My position in the CrossFit world is twofold. As someone who is an athlete and a coach, I’ve always got my radar on for advantages as a student and as a teacher.
There are few disciplines that demand the breadth of competence that an advanced-level athlete or coach needs more than CrossFit. Mixed martial arts (MMA) is very similar to CrossFit in the number of subsets an athlete or trainer could expand upon. For example, just within the weightlifting segment of CrossFit, you’ve got powerlifting and Olympic weightlifting. These two disciplines are as deep as any ocean when it comes to levels of expertise. So much so that elite-level Olympic weightlifters couldn’t hold a candle to the expertise of an elite-level powerlifter, and visa versa. Keep in mind how similar these two disciplines are when you consider the array of skills in CrossFit.
CrossFit asks its athletes to have as much of a handle on middle-distance running as they have an understanding for gymnastics and weightlifting. Though no athlete will reach master-level competence in any single discipline while training them all, it still behooves athletes and coaches alike to advance their education and experience in each of these subjects.
After my Level 1 trainer course, I’ve slowly taken on continuing my education in the various subjects under the CrossFit umbrella. Right away I took Coach Burgener’s Olympic Weightlifting Certification course. This was crucial to my development in learning my way around a barbell as a student and a coach in a Barbell 202 type of way. From there I took on the Coaches Prep Course in hopes of being a Level 2 coach one day. Next month I will enroll in Rob Orlando’s Strongman Certification course.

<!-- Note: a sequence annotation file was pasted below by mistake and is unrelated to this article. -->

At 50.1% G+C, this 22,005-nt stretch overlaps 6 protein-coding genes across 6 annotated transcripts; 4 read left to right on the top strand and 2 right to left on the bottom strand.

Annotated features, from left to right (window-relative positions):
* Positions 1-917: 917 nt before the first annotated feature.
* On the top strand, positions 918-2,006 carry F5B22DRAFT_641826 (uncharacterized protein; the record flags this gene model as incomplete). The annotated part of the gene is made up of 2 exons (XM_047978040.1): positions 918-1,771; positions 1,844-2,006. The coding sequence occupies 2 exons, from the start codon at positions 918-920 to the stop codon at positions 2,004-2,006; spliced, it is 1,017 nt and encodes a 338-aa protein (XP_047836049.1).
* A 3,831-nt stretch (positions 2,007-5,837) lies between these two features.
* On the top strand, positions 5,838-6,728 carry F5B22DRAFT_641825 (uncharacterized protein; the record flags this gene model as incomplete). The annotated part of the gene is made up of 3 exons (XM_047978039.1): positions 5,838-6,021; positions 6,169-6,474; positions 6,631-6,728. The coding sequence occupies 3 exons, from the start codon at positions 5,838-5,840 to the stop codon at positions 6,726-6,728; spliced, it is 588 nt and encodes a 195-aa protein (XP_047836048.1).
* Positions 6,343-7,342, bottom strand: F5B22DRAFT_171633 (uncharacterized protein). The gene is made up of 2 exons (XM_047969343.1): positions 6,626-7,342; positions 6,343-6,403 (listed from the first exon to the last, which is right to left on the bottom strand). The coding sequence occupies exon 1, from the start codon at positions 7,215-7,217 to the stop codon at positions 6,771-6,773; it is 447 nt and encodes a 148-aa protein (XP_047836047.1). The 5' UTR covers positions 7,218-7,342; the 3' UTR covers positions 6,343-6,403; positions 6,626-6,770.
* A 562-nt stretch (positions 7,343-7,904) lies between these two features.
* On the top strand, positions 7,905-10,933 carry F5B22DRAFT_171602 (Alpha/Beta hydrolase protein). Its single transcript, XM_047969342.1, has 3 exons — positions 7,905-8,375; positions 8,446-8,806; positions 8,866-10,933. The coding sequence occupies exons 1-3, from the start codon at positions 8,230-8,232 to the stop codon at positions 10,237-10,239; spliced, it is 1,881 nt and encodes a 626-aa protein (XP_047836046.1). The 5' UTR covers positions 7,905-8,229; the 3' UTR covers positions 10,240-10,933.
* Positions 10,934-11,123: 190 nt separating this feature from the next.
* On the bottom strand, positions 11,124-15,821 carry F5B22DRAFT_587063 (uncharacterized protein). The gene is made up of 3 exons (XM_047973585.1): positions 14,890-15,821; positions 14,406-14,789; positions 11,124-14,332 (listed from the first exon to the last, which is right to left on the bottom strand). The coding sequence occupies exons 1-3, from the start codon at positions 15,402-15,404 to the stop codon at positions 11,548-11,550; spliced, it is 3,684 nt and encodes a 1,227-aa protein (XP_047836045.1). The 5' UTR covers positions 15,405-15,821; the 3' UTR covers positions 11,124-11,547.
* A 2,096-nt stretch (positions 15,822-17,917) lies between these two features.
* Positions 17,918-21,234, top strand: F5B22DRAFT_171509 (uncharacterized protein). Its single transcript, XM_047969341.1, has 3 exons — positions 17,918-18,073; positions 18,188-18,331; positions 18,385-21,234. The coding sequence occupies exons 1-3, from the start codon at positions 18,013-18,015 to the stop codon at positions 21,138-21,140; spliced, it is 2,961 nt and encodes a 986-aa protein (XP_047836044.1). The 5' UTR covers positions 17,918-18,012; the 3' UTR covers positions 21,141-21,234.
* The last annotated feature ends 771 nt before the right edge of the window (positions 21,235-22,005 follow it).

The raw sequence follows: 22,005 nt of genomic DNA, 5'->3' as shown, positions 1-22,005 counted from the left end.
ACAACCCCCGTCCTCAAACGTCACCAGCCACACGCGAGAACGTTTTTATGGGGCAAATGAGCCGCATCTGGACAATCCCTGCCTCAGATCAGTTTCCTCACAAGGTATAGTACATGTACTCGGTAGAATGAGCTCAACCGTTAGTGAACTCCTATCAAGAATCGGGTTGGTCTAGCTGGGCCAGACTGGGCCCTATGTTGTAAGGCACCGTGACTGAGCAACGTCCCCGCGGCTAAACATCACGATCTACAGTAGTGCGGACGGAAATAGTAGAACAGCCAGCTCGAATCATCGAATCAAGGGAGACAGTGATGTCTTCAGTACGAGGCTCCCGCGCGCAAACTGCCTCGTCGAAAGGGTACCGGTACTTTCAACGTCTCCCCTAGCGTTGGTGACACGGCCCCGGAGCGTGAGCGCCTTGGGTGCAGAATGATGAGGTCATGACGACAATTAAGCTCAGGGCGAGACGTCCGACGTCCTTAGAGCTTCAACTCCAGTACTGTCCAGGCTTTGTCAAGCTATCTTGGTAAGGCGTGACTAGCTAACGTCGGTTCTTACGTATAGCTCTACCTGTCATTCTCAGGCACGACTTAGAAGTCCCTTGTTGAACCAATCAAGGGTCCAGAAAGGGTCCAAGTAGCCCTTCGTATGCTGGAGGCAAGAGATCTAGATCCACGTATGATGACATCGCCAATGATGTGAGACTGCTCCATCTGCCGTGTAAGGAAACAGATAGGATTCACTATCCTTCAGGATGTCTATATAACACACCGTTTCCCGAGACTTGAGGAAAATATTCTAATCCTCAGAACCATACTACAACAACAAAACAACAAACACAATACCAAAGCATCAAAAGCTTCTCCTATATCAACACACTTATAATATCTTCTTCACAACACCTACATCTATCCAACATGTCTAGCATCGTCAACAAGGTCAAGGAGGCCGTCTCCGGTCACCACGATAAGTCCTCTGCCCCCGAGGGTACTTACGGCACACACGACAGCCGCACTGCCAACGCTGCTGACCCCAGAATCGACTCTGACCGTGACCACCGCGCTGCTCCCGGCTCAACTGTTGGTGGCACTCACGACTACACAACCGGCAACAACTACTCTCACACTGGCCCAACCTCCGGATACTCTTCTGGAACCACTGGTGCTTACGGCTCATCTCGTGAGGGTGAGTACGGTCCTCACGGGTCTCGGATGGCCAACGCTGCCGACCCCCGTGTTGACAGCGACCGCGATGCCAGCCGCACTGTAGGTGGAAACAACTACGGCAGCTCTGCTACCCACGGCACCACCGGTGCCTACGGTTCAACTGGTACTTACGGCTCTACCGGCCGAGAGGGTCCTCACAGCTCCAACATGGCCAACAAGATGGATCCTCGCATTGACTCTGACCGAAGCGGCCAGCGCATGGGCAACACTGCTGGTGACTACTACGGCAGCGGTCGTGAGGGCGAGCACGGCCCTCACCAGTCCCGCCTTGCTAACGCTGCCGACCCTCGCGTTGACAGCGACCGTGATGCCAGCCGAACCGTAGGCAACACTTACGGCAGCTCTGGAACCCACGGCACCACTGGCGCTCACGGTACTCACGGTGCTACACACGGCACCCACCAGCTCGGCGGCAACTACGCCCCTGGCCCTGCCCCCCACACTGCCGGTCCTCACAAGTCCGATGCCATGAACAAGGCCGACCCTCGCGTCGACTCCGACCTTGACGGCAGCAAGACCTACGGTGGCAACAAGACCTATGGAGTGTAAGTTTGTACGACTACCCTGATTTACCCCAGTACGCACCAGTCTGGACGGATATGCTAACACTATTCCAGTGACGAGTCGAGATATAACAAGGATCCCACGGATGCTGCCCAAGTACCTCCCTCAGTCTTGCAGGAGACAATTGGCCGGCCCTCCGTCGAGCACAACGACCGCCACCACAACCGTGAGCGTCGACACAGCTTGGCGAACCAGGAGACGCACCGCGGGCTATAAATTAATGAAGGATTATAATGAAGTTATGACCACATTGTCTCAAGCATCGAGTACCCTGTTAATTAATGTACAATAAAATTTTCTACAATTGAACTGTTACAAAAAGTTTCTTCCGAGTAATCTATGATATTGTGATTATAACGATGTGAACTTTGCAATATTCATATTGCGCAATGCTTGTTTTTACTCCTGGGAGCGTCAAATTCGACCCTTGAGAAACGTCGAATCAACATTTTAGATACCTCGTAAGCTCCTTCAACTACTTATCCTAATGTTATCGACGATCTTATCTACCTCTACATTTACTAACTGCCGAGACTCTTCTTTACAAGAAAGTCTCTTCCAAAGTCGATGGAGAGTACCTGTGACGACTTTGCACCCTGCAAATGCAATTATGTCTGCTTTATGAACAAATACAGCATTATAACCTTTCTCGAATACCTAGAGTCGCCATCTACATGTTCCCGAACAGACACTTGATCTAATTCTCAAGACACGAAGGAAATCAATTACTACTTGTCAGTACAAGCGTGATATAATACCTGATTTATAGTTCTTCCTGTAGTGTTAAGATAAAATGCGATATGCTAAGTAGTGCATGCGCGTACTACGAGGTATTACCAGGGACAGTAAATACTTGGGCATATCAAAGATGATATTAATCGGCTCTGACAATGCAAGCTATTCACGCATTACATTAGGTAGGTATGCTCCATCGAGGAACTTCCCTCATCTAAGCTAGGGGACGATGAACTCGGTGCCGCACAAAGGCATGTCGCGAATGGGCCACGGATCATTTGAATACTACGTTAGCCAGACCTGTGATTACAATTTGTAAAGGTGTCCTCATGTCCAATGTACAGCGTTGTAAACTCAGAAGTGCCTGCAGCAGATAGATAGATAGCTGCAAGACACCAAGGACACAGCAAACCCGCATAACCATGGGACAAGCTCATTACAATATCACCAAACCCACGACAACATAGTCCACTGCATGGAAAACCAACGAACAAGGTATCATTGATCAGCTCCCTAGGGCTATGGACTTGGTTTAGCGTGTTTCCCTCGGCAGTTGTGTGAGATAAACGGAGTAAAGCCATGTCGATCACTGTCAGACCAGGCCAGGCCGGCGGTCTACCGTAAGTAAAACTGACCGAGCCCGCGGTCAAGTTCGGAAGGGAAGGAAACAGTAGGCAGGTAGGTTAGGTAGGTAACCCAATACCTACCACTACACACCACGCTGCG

Now, I won’t be competing in the summer Games as a weightlifter anytime soon. I won’t don a red shirt touring with the HQ staff teaching L1 Courses, either. And, Lord knows I’m not going to be winning any strongman competitions.
What these programs have done, however, is help me both grow as an efficient athlete and use more resources to coach others. Most of us in the CrossFit community have embraced this ideology that says the goal is to be “Better Than Yesterday.” Therefore, we train five and six times a week. Why, then, wouldn’t we put forth an effort to improve our knowledge and understanding?
Even though we as athletes and coaches are just scratching the surface on disciplines like gymnastics, weightlifting and running, having an arsenal beyond surface level is crucial to our legitimacy as athletes and coaches. What better place to expand beyond our simpleton horizons than with the subject-matter experts in their respective domains?